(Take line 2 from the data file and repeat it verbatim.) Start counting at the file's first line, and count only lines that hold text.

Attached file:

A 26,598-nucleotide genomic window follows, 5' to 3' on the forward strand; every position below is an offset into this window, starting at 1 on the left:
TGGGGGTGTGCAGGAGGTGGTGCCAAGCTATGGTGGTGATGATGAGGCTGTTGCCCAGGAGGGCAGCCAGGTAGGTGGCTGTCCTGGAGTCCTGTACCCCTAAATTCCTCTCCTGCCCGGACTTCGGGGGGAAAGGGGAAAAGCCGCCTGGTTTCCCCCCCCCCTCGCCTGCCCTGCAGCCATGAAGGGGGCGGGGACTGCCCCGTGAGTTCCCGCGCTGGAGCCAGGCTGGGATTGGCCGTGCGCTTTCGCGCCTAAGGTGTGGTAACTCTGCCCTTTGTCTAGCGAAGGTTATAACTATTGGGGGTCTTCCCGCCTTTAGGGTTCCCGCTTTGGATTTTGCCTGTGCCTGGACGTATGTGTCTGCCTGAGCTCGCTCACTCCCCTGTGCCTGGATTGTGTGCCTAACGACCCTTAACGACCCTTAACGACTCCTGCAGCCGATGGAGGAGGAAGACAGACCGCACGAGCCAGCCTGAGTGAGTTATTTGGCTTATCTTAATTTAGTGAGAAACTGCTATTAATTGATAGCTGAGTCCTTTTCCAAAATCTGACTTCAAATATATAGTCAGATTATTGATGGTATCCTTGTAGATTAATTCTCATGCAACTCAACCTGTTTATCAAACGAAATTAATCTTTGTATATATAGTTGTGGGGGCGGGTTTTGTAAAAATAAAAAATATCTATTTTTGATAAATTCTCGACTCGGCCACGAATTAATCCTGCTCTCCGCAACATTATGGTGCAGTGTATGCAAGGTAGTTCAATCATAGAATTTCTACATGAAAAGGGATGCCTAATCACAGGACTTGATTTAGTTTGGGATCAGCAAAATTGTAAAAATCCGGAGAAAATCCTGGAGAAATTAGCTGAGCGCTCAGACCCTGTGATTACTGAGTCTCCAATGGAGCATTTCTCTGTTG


TGGGGGTGTGCAGGAGGTGGTGCCAAGCTATGGTGGTGATGATGAGGCTGTTGCCCAGGAGGGCAGCCAGGTAGGTGGCTGTCCTGGAGTCCTGTACCCCTAAATTCCTCTCCTGCCCGGACTTCGGGGGGAAAGGGGAAAAGCCGCCTGGTTTCCCCCCCCCCTCGCCTGCCCTGCAGCCATGAAGGGGGCGGGGACTGCCCCGTGAGTTCCCGCGCTGGAGCCAGGCTGGGATTGGCCGTGCGCTTTCGCGCCTAAGGTGTGGTAACTCTGCCCTTTGTCTAGCGAAGGTTATAACTATTGGGGGTCTTCCCGCCTTTAGGGTTCCCGCTTTGGATTTTGCCTGTGCCTGGACGTATGTGTCTGCCTGAGCTCGCTCACTCCCCTGTGCCTGGATTGTGTGCCTAACGACCCTTAACGACCCTTAACGACTCCTGCAGCCGATGGAGGAGGAAGACAGACCGCACGAGCCAGCCTGAGTGAGTTATTTGGCTTATCTTAATTTAGTGAGAAACTGCTATTAATTGATAGCTGAGTCCTTTTCCAAAATCTGACTTCAAATATATAGTCAGATTATTGATGGTATCCTTGTAGATTAATTCTCATGCAACTCAACCTGTTTATCAAACGAAATTAATCTTTGTATATATAGTTGTGGGGGCGGGTTTTGTAAAAATAAAAAATATCTATTTTTGATAAATTCTCGACTCGGCCACGAATTAATCCTGCTCTCCGCAACATTATGGTGCAGTGTATGCAAGGTAGTTCAATCATAGAATTTCTACATGAAAAGGGATGCCTAATCACAGGACTTGATTTAGTTTGGGATCAGCAAAATTGTAAAAATCCGGAGAAAATCCTGGAGAAATTAGCTGAGCGCTCAGACCCTGTGATTACTGAGTCTCCAATGGAGCATTTCTCTGTTG